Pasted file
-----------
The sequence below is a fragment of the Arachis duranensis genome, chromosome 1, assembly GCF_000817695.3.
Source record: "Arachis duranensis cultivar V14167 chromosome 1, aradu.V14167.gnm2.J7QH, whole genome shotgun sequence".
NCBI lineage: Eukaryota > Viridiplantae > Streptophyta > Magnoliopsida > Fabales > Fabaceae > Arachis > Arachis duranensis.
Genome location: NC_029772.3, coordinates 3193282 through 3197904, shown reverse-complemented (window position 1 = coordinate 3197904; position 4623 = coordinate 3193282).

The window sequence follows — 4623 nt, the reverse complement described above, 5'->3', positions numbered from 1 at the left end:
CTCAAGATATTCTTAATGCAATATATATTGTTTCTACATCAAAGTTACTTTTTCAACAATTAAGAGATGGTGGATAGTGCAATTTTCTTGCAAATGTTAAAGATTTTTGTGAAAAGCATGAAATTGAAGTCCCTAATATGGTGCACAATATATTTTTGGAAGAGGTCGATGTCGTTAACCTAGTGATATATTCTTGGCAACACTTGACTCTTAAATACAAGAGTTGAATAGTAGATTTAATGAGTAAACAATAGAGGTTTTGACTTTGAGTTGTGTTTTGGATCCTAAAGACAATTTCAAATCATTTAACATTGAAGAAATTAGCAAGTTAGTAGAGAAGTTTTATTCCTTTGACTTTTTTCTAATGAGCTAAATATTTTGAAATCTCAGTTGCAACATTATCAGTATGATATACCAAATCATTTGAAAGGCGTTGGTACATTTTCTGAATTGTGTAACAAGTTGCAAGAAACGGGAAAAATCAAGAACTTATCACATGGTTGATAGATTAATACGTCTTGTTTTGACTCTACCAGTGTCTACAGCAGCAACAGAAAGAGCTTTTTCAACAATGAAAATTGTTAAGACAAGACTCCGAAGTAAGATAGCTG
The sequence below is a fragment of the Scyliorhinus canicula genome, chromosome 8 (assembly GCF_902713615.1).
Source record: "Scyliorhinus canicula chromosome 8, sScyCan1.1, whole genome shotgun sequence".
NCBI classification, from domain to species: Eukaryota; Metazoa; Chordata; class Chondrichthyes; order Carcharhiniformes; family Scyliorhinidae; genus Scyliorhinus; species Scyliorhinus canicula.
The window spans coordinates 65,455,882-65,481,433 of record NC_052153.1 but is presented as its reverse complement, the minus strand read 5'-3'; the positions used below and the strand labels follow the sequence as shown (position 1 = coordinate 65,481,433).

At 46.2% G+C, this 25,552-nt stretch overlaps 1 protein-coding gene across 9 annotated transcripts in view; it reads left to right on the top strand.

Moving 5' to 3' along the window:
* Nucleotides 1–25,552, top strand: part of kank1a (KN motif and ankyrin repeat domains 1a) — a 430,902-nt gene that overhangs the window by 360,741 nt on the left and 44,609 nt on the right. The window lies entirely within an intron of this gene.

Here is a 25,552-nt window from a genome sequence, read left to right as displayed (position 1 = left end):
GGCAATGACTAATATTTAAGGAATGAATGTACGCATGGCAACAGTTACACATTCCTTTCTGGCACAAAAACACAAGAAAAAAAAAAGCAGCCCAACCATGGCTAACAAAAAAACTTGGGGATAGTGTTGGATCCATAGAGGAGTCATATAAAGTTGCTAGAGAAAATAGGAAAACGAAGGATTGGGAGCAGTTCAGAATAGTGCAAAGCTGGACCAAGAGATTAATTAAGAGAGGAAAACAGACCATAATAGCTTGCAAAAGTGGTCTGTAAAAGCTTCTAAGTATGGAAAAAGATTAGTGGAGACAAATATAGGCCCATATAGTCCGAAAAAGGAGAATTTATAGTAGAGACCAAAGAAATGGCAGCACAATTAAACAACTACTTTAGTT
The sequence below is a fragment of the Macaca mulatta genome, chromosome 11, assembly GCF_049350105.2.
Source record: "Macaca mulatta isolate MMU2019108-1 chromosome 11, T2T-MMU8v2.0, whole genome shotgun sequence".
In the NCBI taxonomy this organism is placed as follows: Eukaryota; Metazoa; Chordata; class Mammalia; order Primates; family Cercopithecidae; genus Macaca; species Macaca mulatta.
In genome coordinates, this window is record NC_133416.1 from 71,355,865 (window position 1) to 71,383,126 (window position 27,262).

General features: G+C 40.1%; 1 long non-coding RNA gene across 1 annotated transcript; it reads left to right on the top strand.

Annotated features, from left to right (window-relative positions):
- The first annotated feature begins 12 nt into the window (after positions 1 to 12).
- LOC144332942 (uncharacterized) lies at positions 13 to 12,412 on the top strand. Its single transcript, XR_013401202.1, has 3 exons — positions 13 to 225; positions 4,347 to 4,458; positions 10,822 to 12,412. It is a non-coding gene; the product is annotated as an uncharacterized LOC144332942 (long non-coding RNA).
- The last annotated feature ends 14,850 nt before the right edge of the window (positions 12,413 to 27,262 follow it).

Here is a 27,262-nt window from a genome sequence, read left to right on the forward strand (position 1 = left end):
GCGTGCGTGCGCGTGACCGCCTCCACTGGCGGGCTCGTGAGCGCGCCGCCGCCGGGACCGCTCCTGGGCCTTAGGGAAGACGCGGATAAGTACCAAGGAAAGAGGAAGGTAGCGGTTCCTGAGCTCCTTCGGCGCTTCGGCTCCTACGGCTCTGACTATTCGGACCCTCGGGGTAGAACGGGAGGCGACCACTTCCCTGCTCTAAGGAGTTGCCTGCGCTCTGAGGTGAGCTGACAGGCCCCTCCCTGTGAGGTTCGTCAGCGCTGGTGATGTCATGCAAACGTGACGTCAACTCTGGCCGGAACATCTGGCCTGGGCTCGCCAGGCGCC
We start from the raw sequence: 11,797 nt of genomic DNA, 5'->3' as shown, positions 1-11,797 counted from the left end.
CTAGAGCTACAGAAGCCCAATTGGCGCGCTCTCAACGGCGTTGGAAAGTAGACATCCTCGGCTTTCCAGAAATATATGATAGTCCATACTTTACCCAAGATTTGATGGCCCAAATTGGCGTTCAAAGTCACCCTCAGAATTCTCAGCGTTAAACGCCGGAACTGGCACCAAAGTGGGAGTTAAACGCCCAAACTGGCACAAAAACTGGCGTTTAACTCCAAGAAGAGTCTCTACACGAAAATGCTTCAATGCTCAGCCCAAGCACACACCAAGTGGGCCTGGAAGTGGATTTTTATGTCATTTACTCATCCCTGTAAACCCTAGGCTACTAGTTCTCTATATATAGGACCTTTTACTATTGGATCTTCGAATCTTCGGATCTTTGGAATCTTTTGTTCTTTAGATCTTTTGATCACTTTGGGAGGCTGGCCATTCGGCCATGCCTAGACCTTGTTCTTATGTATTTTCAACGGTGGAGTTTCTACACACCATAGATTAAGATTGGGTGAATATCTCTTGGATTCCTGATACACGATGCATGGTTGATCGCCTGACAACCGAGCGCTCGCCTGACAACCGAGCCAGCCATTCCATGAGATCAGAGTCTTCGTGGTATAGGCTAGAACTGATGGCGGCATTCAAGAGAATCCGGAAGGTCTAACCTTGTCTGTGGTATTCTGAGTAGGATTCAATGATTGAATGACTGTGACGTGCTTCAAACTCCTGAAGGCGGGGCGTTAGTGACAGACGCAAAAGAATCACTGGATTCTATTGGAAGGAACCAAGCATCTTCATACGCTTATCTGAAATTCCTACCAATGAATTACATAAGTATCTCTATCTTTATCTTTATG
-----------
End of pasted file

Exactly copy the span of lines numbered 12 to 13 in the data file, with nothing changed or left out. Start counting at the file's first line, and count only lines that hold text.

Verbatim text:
Moving 5' to 3' along the window:
* Nucleotides 1–25,552, top strand: part of kank1a (KN motif and ankyrin repeat domains 1a) — a 430,902-nt gene that overhangs the window by 360,741 nt on the left and 44,609 nt on the right. The window lies entirely within an intron of this gene.